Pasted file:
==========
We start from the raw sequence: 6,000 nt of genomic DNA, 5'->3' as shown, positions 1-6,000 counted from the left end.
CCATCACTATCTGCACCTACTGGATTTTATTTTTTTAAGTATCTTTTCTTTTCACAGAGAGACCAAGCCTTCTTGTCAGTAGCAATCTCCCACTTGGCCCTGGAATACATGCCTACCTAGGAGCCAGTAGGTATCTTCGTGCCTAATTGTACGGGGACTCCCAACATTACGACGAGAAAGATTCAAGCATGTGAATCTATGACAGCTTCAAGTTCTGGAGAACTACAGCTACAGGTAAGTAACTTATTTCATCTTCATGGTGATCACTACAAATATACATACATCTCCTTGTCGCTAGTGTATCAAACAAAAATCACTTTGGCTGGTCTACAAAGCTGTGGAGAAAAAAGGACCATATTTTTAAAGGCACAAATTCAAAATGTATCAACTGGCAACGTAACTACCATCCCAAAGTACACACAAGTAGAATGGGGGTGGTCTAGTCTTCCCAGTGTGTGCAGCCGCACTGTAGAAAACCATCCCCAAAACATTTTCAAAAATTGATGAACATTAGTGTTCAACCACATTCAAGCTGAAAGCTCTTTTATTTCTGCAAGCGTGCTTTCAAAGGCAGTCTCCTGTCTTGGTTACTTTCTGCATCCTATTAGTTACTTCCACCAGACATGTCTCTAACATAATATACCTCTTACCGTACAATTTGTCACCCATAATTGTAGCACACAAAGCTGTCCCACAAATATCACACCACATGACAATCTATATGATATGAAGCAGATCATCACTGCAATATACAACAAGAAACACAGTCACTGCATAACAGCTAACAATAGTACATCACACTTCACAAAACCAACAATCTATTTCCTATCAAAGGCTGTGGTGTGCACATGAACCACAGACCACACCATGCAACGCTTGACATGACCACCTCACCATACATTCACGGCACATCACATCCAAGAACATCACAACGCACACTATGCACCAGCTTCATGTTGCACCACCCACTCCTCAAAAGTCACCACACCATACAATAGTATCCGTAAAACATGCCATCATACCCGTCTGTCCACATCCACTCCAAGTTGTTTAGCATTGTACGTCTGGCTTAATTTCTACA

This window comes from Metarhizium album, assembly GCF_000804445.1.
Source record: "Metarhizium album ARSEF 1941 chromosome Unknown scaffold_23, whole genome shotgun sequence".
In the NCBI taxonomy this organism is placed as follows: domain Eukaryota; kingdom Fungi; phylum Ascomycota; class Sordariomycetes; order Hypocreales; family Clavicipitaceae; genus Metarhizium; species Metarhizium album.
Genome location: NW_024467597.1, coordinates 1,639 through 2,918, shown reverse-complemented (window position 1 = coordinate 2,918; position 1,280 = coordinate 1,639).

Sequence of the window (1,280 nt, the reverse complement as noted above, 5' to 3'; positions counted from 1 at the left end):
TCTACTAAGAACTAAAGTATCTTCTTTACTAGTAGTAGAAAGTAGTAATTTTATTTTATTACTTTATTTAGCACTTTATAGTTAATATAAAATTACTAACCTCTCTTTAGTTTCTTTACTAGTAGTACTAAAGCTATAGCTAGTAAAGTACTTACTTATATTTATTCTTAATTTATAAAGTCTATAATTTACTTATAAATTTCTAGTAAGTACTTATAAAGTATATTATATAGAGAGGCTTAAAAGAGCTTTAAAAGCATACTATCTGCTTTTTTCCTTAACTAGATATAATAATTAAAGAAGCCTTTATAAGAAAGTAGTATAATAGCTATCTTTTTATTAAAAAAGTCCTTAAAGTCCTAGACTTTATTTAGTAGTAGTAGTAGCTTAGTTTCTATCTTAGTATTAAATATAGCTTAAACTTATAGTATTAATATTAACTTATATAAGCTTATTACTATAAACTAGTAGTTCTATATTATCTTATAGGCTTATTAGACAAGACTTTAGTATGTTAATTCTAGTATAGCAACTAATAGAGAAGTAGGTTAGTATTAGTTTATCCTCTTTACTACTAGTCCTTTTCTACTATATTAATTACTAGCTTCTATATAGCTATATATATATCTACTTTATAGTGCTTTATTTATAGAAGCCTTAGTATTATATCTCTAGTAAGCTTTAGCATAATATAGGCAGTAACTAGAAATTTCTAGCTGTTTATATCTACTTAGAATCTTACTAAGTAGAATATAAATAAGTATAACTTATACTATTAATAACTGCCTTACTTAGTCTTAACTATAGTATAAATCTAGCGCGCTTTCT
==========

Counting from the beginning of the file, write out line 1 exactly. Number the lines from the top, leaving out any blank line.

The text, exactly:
We start from the raw sequence: 6,000 nt of genomic DNA, 5'->3' as shown, positions 1-6,000 counted from the left end.